The battle system is also usually bashed, but it has its qualities. As in PS II, the player can program the character's actions individually, or just order them to fight with their default actions. The difference is that now you choose to do it for just one round, or automatically for indefinite time as usual.

The techniques use has also a new feature: the player can choose which techniques within a group will be more or less powerful. Each group is formed by four techniques, each with an amount of power points. In every town there are technique distribution shops, where the player chooses a group of techniques and distributes its points among them. The distribution is made in a balanced way, so if some technique gets more points, other will get less. This is especially useful if you want a character to be more focused on one specific technique, for instance.

The game's general pace is quite good also, without making the player spend hours just grinding to get past some part of the game. I could play it more or less just following its plot, without stopping just for leveling up.

The Bad
Although Phantasy Star III has many qualities, it doesn't mean it has been bashed for any reason at all. It surely has its flaws, but they are often over inflated by fanboys all over the world.

As mentioned before, the graphics are somewhat inconsistent. The characters portraits are "anime-ish" while the rest isn't, and the monsters are of an awful taste. Their animation have been described as "lame" all over the net, and I have to agree: when you see a monster attacking you by moving only it's tongue, while floating one meter above the ground without even moving its wings, which are by the way ridiculously tiny, you see that something went wrong. A step was taken back by removing the characters' sprites from battle sequences: once again you'll only see their weapons hitting the enemy, as in PS I. The battle backgrounds were never the same since PS I: there, if the player was walking through trees and found a monster, the background showed trees accordingly. If the player was walking near the shore, the background would be a beach, and even the monsters would be water-living ones (remember killing all those Fishmen, eh?). In PS II they changed it to no backgrounds at all, which was criticized by many fans. This was somewhat fixed by PS III, but the backgrounds here are really poor. Just one-type-per-map backgrounds with little animation, and that's it.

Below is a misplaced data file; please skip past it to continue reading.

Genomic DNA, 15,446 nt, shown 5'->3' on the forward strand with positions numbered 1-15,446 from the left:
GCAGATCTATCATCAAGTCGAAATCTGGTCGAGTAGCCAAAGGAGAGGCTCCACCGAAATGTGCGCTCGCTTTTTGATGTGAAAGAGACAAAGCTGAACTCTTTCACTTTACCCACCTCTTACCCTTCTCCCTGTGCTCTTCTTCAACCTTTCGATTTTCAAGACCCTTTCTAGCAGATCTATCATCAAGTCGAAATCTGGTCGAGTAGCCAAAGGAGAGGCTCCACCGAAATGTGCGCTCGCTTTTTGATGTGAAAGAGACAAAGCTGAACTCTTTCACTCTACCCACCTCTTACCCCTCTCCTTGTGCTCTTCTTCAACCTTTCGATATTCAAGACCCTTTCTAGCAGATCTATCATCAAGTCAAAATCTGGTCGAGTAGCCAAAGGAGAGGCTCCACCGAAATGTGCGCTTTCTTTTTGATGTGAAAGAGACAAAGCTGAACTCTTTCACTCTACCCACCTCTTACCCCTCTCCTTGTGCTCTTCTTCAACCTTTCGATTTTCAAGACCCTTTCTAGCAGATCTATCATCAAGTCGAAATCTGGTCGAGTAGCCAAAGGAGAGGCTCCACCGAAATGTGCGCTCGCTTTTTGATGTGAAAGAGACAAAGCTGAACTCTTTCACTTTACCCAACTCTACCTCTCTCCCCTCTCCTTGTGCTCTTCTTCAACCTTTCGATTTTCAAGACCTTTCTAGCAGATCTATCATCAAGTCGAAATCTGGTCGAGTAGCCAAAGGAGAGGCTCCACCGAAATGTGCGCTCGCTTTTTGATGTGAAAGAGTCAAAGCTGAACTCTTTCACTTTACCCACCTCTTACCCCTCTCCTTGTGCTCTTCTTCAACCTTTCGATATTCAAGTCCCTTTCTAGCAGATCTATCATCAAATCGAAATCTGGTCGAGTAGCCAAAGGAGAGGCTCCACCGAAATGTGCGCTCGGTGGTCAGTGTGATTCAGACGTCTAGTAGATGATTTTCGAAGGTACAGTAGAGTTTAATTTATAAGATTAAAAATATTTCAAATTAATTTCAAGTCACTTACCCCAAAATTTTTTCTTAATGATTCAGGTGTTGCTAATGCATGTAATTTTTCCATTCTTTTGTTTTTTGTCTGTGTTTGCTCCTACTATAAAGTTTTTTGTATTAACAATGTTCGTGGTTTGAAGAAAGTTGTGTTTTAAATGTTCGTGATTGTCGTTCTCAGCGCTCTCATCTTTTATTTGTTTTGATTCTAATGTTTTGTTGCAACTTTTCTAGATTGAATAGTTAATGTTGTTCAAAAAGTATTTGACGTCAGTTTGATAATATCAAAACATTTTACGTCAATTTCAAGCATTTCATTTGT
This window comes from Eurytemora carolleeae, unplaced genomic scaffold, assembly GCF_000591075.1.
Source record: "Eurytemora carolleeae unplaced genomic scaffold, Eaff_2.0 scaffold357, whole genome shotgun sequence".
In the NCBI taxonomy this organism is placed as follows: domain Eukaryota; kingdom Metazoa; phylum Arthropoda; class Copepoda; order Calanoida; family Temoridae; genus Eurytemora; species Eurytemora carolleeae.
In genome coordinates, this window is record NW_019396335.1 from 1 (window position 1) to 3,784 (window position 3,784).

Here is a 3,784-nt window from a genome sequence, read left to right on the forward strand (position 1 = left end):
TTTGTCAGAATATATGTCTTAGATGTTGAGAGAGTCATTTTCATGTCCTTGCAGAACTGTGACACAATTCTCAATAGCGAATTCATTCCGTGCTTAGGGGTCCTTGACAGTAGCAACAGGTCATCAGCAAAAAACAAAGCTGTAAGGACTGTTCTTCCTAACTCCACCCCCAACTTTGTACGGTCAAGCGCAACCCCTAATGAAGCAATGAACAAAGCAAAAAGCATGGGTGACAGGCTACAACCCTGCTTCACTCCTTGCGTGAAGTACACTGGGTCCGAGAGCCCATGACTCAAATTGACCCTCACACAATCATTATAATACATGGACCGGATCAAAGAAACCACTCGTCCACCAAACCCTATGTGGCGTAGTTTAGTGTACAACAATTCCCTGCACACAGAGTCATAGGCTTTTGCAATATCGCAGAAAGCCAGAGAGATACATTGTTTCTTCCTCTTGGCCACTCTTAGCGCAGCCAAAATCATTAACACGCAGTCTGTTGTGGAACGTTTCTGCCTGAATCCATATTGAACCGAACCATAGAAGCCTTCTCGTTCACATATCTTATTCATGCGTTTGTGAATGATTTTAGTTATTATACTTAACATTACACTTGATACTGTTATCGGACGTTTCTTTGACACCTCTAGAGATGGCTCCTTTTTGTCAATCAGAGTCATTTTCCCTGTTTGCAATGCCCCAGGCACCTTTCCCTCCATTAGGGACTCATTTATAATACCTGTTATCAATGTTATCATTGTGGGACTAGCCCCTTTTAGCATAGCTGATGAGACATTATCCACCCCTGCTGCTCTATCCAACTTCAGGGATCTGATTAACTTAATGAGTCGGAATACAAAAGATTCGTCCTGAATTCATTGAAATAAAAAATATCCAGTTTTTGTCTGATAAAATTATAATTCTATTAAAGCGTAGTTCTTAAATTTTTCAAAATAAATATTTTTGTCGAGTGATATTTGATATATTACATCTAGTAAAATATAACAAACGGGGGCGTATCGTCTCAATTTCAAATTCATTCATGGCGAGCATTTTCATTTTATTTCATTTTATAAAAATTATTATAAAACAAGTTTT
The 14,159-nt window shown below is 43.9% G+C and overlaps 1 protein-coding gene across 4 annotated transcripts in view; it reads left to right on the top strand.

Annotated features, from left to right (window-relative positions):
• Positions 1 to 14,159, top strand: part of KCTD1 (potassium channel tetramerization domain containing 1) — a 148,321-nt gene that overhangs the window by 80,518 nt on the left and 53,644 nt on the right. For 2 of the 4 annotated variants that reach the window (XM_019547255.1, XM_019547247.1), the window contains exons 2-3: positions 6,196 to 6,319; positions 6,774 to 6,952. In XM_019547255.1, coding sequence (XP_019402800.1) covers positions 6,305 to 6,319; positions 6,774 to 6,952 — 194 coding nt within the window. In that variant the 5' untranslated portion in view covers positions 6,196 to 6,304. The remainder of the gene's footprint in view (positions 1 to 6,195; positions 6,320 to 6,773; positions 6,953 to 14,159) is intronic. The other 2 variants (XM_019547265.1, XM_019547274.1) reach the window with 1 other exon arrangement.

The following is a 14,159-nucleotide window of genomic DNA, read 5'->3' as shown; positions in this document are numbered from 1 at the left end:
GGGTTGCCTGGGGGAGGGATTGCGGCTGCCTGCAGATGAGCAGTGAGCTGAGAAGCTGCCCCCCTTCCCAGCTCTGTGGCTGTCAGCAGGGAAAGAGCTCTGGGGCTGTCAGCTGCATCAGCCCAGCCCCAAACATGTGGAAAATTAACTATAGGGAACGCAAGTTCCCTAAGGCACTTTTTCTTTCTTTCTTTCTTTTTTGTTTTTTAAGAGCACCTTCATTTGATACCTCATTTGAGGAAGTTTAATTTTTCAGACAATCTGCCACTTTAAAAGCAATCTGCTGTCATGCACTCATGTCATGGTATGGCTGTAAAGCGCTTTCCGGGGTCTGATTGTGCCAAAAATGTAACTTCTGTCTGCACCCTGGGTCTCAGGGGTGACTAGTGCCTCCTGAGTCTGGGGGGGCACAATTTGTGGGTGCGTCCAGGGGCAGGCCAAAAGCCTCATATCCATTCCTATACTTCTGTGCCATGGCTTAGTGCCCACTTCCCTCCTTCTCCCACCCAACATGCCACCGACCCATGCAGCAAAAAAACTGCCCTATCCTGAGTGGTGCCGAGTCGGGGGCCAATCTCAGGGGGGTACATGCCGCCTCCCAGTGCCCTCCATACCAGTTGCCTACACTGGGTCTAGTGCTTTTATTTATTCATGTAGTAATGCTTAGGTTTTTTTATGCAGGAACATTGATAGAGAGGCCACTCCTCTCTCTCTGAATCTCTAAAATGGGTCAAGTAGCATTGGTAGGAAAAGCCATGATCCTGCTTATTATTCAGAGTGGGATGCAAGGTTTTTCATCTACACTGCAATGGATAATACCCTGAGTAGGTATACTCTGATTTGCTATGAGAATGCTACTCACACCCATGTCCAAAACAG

The combat sequences are really were you'll find the worst flaws in the game, even if they could be just perfect, as they have some nice features (see above). The music, for instance, is quite annoying. They did it all right setting different tunes for the differences in the battle's "heat", but then spoiled it with the worst tunes in game. Actually, I like pretty much every tune in this game except for the battle ones.

The game is a bit short for my taste, also. Even though another reviewer says it is one of the longest RPGs of the time, PS II beats it anytime. They try to fit a three generations time span in the time which normally would be occupied by just one in any other RPG, and this has some serious consequences regarding the characters' development. I believe that it takes some time for the player to get used to a character and to start identifying himself with him. Having so little time to play with each character leaves you with the sensation that you didn't belong to the game as much as you would if you were playing a regular game. Some characters that join the party near the end of a generation will be played by 5 or 10 minutes, how can one get used to them? You won't even feel like wanting to develop them, since you know they'll disappear as soon as you finish that generation.